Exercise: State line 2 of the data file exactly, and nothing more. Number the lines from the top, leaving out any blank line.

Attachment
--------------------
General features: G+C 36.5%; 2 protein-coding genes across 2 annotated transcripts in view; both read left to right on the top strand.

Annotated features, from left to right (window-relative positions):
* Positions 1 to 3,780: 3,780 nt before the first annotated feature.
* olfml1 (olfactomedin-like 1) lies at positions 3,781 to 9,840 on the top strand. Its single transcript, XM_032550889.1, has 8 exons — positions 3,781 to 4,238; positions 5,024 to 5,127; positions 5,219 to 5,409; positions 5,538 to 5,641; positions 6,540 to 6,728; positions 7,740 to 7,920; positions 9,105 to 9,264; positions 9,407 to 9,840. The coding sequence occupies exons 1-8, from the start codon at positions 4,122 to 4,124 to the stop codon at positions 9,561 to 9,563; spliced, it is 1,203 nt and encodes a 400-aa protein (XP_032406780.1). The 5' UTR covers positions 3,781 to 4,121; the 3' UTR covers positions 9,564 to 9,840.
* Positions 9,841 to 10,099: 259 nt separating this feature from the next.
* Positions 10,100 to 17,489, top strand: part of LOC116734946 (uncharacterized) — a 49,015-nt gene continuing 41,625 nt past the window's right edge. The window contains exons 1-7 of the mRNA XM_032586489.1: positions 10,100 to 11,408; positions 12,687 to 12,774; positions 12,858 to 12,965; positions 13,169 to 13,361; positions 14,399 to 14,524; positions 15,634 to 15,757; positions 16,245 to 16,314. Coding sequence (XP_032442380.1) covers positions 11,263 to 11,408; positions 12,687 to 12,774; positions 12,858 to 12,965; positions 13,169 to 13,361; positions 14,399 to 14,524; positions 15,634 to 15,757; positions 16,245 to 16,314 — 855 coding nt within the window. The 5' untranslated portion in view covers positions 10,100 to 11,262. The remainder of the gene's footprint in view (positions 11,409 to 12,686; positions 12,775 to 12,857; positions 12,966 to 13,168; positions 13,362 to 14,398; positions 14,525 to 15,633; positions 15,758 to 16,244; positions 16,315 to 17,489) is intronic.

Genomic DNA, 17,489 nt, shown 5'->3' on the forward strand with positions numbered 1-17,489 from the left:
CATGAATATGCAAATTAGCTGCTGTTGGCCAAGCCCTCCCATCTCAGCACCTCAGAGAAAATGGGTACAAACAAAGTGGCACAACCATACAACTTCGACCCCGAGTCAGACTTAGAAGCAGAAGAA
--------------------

Annotated features, from left to right (window-relative positions):